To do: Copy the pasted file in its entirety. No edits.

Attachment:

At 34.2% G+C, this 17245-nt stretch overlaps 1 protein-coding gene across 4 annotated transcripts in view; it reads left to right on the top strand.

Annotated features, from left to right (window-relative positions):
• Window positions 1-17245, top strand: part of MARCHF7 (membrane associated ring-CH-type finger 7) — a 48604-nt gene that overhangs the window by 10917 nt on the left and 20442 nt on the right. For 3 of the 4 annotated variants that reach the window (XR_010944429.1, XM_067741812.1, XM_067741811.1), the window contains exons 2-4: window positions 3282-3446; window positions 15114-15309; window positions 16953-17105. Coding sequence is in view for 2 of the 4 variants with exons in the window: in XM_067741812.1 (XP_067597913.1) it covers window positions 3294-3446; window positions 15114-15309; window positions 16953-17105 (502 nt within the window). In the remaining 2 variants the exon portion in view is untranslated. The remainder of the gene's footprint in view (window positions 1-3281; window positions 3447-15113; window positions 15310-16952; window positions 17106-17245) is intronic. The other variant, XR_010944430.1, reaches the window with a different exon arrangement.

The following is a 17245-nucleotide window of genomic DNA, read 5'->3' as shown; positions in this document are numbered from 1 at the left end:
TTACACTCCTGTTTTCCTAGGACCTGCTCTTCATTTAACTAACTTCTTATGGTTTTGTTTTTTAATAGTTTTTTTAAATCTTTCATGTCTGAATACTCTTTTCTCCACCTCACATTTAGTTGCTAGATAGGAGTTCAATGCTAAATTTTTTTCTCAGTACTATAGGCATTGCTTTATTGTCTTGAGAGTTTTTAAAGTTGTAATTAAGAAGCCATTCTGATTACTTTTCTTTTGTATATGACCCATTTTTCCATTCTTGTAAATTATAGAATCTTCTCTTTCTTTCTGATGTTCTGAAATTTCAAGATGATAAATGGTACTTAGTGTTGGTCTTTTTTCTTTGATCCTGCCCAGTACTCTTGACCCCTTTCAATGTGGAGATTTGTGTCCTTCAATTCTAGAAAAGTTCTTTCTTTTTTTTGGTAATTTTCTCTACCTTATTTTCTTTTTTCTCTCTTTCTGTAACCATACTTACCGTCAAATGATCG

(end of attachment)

At 34.2% G+C, this 17245-nt stretch overlaps 1 protein-coding gene across 4 annotated transcripts in view; it reads left to right on the top strand.

Annotated features, from left to right (window-relative positions):
• Window positions 1-17245, top strand: part of MARCHF7 (membrane associated ring-CH-type finger 7) — a 48604-nt gene that overhangs the window by 10917 nt on the left and 20442 nt on the right. For 3 of the 4 annotated variants that reach the window (XR_010944429.1, XM_067741812.1, XM_067741811.1), the window contains exons 2-4: window positions 3282-3446; window positions 15114-15309; window positions 16953-17105. Coding sequence is in view for 2 of the 4 variants with exons in the window: in XM_067741812.1 (XP_067597913.1) it covers window positions 3294-3446; window positions 15114-15309; window positions 16953-17105 (502 nt within the window). In the remaining 2 variants the exon portion in view is untranslated. The remainder of the gene's footprint in view (window positions 1-3281; window positions 3447-15113; window positions 15310-16952; window positions 17106-17245) is intronic. The other variant, XR_010944430.1, reaches the window with a different exon arrangement.

The following is a 17245-nucleotide window of genomic DNA, read 5'->3' as shown; positions in this document are numbered from 1 at the left end:
TTACACTCCTGTTTTCCTAGGACCTGCTCTTCATTTAACTAACTTCTTATGGTTTTGTTTTTTAATAGTTTTTTTAAATCTTTCATGTCTGAATACTCTTTTCTCCACCTCACATTTAGTTGCTAGATAGGAGTTCAATGCTAAATTTTTTTCTCAGTACTATAGGCATTGCTTTATTGTCTTGAGAGTTTTTAAAGTTGTAATTAAGAAGCCATTCTGATTACTTTTCTTTTGTATATGACCCATTTTTCCATTCTTGTAAATTATAGAATCTTCTCTTTCTTTCTGATGTTCTGAAATTTCAAGATGATAAATGGTACTTAGTGTTGGTCTTTTTTCTTTGATCCTGCCCAGTACTCTTGACCCCTTTCAATGTGGAGATTTGTGTCCTTCAATTCTAGAAAAGTTCTTTCTTTTTTTTGGTAATTTTCTCTACCTTATTTTCTTTTTTCTCTCTTTCTGTAACCATACTTACCGTCAAATGATCG